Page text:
April was the month when the Bengali ( Eastern India ) new year is celebrated, so instead of cooking, the family, my uncle, aunt, sister and moi, we went out for a grand dinner. The food was magnificent, as was the company and of course, new outfits for the occasion never harms!

And of course despite much promise and self discipline on spending, there were outings to the book store and some coffee shops.

Most importantly after much heartburns and anxiety and several days of dealing with self esteem issues, I finally have hair on my head. While it is short, it is still real and I cannot wait for it to grow long again!!!!

That was then my two months, spent in books, food and family, besides work and more! I end this post with two short poems for April and May!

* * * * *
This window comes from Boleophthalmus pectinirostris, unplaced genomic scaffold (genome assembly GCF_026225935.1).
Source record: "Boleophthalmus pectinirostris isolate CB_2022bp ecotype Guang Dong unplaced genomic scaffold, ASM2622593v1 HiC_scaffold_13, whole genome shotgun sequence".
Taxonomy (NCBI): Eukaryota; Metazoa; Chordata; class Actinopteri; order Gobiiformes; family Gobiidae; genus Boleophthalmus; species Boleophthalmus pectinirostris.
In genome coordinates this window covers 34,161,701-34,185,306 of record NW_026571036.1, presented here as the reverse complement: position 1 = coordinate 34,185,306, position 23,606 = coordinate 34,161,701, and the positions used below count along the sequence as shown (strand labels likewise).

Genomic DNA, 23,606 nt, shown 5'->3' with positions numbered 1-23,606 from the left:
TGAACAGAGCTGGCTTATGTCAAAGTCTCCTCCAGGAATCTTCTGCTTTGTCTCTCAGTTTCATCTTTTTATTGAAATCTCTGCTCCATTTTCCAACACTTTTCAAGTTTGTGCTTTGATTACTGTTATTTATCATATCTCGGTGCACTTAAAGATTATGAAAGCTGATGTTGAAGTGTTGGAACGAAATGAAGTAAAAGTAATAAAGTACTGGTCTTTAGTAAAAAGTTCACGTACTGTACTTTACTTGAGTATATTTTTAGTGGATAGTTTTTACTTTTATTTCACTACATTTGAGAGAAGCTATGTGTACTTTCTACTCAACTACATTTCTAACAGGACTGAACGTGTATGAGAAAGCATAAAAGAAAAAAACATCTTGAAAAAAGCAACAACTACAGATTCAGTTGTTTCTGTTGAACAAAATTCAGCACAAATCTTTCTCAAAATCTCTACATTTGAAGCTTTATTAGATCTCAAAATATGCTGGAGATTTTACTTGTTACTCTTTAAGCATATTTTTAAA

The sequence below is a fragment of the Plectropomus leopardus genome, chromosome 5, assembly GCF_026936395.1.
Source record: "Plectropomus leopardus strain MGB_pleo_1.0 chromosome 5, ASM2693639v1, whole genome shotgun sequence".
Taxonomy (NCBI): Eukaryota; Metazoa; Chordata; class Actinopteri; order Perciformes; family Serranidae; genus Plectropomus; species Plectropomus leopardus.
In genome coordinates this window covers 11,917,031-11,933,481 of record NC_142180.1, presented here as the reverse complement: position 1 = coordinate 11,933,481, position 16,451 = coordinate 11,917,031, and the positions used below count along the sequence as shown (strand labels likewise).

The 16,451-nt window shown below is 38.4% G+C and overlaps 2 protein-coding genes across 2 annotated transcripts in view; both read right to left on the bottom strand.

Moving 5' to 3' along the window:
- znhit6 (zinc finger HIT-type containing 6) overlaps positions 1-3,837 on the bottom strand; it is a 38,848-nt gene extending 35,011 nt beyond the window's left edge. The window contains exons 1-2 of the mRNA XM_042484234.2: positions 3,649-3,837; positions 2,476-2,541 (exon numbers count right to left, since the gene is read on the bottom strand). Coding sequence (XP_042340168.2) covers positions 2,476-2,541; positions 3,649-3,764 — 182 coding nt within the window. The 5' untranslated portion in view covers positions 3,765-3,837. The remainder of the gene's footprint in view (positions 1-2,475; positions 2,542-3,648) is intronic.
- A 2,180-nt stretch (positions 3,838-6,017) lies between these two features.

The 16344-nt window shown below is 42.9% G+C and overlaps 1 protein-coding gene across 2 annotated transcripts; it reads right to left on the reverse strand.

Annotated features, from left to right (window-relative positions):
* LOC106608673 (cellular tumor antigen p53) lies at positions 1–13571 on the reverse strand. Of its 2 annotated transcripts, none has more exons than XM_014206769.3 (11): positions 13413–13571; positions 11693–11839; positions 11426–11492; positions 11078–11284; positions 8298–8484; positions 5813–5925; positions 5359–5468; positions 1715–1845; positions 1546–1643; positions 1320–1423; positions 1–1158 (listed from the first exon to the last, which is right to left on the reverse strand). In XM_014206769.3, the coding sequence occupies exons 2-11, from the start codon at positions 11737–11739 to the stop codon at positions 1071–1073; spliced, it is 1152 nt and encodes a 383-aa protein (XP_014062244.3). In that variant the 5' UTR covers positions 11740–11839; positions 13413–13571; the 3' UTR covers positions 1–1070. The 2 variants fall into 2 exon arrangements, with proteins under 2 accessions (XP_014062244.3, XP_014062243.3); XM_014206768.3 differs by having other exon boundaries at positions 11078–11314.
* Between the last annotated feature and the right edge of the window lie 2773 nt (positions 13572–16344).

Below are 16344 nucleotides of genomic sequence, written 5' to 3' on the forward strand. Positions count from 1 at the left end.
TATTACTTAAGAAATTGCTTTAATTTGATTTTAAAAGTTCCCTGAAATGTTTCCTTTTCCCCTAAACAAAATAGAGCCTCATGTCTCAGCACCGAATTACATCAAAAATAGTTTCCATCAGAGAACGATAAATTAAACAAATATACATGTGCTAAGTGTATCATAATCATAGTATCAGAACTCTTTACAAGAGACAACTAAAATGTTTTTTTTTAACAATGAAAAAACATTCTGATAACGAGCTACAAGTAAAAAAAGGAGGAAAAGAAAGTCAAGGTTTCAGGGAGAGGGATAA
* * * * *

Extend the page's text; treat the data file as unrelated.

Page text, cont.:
The moon comes up o'er the deeps of the woods,
And the long, low dingles that hide in the hills,
Where the ancient beeches are moist with buds
Over the pools and the whimpering rills;

And with her the mists, like dryads that creep
From their oaks, or the spirits of pine-hid springs,
Who hold, while the eyes of the world are asleep,
With the wind on the hills their gay revellings.

Down on the marshlands with flicker and glow
Wanders Will-o'-the-Wisp through the night,
Seeking for witch-gold lost long ago
By the glimmer of goblin lantern-light.

The night is a sorceress, dusk-eyed and dear,
Akin to all eerie and elfin things,
Who weaves about us in meadow and mere
The spell of a hundred vanished Springs.
                         
                          An April Night by LM Montgomery 

There is May in books forever;
May will part from Spenser never;
May’s in Milton, May’s in Prior,